The picture of the hard working middle class supporting shiftless lazy welfare recipients is, well, to put it bluntly, total horseshit. Are there people abusing the system? Absolutely. My mother-in-law used to work for the Welfare Department in New York City and she would tell the story of the mother bringing in her daughter, who had just turned 18, to open her own welfare account. And they arrived in a taxi cab no less.

This story, and there are many others, will get anyone all bent out of shape and abuses like this need to be addressed. But the overwhelming majority of people receiving assistance aren’t cheating.

Most are working their asses off, sometimes even at multiple jobs, but just can’t make ends meet in a society where the real annual wage for 80% of the population has been essentially stagnant for the past 30 years.

While the real income (in other words adjusted for inflation) of the bottom 80% of American wage earners has increased by 19% over the past 30 years, the real income of the top 20% has increased by 88%, the top 5% by 245% and the top 1% by a whopping 345%.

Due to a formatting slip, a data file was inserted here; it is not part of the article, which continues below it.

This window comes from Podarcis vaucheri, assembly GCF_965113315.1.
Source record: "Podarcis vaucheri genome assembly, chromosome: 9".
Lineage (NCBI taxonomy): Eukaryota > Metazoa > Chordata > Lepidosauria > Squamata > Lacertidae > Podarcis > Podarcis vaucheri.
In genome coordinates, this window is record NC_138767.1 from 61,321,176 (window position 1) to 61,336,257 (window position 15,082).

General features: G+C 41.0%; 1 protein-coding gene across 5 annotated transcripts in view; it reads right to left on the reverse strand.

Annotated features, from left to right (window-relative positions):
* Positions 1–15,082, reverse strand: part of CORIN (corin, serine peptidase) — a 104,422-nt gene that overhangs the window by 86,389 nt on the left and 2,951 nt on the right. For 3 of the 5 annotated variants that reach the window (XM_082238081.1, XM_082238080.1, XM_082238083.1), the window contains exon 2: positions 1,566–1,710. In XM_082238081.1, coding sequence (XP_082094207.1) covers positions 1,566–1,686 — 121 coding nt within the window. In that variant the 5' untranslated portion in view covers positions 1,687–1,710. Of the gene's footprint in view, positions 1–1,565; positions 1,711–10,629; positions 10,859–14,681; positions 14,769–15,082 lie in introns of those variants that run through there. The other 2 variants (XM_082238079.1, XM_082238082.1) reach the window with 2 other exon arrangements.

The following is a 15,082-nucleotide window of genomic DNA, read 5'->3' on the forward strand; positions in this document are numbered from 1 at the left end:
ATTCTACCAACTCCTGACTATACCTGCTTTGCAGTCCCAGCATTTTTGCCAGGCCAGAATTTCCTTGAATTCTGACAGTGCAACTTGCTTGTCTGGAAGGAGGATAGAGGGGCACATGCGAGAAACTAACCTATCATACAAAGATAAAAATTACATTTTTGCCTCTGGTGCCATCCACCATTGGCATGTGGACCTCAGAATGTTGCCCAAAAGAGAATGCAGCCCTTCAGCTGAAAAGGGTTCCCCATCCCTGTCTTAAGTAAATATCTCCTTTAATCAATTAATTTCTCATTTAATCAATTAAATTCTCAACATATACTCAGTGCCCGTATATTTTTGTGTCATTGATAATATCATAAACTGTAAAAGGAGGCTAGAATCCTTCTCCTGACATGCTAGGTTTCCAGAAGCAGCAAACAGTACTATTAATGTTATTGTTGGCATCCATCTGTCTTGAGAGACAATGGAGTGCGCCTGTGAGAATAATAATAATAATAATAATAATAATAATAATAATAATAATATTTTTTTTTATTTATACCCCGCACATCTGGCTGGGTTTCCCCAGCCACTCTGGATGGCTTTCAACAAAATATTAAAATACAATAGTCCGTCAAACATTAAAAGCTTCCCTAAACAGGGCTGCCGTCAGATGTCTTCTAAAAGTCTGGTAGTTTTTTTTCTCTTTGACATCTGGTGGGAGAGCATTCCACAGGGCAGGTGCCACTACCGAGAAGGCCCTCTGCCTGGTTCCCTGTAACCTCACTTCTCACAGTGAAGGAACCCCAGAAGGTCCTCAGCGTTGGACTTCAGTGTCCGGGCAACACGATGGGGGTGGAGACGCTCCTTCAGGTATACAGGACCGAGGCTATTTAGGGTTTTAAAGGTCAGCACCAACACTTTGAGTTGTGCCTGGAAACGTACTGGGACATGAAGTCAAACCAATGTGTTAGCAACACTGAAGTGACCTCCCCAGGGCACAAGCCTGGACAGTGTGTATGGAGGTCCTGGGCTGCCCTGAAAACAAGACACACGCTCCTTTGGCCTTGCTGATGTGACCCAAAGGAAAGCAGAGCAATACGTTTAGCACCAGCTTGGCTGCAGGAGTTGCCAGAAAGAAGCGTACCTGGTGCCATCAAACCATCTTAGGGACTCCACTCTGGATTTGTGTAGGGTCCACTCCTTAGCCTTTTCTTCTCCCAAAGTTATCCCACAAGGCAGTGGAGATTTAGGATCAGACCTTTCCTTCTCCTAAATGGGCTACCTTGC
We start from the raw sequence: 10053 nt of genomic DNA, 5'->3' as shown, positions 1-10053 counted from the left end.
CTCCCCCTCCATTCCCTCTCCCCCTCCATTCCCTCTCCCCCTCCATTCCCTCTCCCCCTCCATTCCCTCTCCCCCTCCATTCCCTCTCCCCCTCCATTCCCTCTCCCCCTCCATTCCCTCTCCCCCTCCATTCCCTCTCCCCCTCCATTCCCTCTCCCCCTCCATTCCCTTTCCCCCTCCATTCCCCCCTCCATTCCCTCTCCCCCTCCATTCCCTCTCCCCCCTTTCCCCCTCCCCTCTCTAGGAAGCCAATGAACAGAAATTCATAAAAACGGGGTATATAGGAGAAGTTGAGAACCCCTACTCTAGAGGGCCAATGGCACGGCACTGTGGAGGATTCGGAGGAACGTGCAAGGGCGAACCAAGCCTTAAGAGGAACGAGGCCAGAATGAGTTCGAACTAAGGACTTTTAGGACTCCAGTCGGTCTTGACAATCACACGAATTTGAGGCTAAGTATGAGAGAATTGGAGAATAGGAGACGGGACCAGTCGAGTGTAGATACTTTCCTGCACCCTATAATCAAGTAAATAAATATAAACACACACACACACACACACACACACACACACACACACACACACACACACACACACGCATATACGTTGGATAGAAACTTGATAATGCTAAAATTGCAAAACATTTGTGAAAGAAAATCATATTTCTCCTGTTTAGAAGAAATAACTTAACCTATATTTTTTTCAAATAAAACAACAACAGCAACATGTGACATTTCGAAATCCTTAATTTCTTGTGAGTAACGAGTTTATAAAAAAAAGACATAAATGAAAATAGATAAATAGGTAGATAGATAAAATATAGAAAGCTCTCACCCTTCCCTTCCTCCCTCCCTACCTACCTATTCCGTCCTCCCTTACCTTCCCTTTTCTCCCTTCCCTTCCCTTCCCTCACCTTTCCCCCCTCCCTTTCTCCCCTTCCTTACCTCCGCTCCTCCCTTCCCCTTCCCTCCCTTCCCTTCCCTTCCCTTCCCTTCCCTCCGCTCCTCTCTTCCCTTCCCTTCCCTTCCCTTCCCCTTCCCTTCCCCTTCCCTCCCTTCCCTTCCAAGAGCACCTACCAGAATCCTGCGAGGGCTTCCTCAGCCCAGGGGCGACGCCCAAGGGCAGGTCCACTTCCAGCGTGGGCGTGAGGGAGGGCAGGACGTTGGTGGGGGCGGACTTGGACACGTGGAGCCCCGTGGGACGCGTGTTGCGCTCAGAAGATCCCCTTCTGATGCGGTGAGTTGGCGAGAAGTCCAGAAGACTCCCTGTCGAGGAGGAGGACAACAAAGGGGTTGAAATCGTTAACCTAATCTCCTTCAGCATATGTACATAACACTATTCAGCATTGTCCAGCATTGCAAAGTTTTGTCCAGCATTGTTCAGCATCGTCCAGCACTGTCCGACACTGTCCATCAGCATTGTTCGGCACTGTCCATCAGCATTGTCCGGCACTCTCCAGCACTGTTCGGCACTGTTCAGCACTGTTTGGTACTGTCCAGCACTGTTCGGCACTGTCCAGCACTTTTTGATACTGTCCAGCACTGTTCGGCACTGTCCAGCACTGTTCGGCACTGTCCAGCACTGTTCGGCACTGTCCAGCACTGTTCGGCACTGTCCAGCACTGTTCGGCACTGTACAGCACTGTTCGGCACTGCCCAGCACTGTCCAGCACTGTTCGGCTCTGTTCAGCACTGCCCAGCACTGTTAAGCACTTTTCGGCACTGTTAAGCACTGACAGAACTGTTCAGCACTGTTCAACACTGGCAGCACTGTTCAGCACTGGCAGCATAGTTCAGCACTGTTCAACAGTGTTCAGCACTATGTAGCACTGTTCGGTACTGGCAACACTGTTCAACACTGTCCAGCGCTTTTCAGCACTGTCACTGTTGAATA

Please explain to me how this is right, fair or even rational?

In contrast, in the 30 years prior to that, the real income for the lowest income quintile rose by 99.5%, the 2nd quintile by 95.4%, the 3rd quintile by 107.9% and the 4th quintile by 109.9%. At the tippy top of the income scale, the minimum income to be in the top 5% rose by 103.4%.

In other words, everyone did pretty well. No wonder so many people remember those as the good old days of economic prosperity. It wasn’t so much that there was more prosperity, the prosperity was simply shared more evenly.